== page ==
Lee Harvey Oswald and the Jesuits

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This should send conspiracy theorists shooting off towards the Andromeda Galaxy:

 

This sounds totally make-believe, but every single word of it is true: On July 27, 1963, less than four months before he assassinated President John F. Kennedy, Lee Harvey Oswald was invited to deliver a lecture to a group of Jesuits in Mobile, Alabama, at their House of Studies.

This, of course, didn’t just happen in a vacuum. Oswald’s cousin, Eugene Murret, was in formation to become a Jesuit. Since Eugene’s parents, Lillian and “Dutz” Murret, were among the only remaining family Oswald had — and they had shared with Br. Eugene his cousin’s trouble finding a job since his return from the Soviet Union, as well as the fact that he had a young wife and two small children — Eugene apparently took pity on his younger cousin. In a letter dated July 4, 1963, and forever marked as Warren Commission Exhibit No. 2648, Eugene wrote to his uneducated and poverty-ridden relative, Lee Harvey, saying:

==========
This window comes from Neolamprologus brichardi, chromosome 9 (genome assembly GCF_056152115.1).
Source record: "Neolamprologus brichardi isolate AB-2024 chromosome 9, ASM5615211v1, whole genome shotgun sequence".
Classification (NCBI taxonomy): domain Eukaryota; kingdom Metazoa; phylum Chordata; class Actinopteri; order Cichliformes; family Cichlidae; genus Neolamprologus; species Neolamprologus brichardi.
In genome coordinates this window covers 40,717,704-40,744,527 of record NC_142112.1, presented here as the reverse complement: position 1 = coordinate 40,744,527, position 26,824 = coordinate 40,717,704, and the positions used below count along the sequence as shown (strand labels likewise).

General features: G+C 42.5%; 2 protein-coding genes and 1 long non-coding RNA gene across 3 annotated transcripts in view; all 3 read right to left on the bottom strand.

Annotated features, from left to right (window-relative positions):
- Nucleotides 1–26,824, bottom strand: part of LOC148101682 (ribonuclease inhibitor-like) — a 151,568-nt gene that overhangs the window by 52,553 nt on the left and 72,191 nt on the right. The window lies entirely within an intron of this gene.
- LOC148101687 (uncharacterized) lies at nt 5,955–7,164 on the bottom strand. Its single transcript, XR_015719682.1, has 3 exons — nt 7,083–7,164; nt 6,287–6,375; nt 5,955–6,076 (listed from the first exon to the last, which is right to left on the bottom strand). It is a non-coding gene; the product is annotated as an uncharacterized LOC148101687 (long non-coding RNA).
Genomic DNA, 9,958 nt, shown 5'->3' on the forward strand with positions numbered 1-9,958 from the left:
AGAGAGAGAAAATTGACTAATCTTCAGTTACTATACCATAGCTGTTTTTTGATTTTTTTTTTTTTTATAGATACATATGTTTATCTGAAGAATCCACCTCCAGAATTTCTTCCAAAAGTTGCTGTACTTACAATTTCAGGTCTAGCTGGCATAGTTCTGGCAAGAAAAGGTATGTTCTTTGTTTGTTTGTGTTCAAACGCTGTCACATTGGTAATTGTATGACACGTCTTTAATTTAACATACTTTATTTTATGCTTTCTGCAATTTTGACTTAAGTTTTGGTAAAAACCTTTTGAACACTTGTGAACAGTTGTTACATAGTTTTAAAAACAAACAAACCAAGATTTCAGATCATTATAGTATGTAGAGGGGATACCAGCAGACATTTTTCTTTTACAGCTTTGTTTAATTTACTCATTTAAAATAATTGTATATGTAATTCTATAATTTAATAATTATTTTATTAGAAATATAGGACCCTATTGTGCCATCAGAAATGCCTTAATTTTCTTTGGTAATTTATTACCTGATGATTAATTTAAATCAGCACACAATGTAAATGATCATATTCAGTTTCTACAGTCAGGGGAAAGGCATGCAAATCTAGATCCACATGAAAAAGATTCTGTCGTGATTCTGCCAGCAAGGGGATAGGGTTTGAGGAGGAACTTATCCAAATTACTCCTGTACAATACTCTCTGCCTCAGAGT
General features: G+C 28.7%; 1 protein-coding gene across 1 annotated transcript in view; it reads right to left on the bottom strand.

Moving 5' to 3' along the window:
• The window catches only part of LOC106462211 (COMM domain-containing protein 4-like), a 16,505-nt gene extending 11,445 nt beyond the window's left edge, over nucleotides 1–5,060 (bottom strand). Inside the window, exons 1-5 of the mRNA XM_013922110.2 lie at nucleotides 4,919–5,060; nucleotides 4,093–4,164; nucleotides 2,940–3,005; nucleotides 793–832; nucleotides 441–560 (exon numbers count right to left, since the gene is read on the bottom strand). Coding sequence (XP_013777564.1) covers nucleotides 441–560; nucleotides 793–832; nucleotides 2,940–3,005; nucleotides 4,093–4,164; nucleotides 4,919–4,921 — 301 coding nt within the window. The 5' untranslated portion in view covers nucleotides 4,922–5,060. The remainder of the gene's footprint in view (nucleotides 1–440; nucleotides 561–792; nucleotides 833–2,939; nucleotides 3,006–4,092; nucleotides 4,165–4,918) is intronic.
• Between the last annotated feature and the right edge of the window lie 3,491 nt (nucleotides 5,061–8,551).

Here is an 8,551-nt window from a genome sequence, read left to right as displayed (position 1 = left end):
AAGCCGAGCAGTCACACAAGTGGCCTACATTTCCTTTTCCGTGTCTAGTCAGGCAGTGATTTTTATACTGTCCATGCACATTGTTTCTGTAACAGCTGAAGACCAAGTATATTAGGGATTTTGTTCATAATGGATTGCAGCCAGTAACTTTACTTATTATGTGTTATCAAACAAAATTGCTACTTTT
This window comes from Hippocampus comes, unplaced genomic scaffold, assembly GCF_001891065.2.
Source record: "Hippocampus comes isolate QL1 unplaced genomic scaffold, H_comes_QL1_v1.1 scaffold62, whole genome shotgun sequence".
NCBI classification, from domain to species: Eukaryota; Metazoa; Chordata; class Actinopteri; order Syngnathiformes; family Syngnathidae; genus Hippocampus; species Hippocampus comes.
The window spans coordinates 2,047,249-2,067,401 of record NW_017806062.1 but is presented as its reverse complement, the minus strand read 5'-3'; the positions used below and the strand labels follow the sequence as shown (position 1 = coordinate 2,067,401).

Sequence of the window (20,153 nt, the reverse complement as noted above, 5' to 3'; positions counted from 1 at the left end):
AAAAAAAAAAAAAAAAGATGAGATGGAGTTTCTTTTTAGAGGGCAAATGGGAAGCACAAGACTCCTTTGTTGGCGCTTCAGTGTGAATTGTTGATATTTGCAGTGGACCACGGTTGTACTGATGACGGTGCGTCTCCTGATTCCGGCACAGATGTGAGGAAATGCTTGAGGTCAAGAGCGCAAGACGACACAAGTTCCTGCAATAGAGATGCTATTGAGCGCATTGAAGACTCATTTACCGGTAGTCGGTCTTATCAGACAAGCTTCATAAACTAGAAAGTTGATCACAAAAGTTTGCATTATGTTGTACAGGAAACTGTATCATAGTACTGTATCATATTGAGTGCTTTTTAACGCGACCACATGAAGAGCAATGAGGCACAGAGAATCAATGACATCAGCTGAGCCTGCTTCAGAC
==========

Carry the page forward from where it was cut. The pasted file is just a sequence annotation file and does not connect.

Here at the [Jesuit] House of Studies during the summer months we have a series of lectures on various subjects given by different persons from the neighboring areas. These subjects usually deal with art, literature, economics, religion, politics, etc.

Oswald, who had never finished high school and was dishonorably discharged from the Marine Corps, knew next to nothing — indeed, nothing at all — of art, literature, economics, or religion.

However, since he had defected to and lived (briefly) in the Soviet Union from 1959-1961, Oswald “knew” a bit about life under a Communist regime. His cousi, Eugene continued in his missive, that:

We were hoping that you might come over to talk to us about contemporary Russia and the practice of Communism there.

Concerned perhaps that this might amount to a public de-lousing, Eugene double-clutches and becomes a bit more gregarious and expansive:

Go here to read the rest at The National Catholic Register.  Oswald was a lone nutcase assassin, but his contacts in the last year of his life are expansive and peculiar enough to help establish the cottage industry of Kennedy assassination conspiracy theories that is happily chugging along more than a half century later.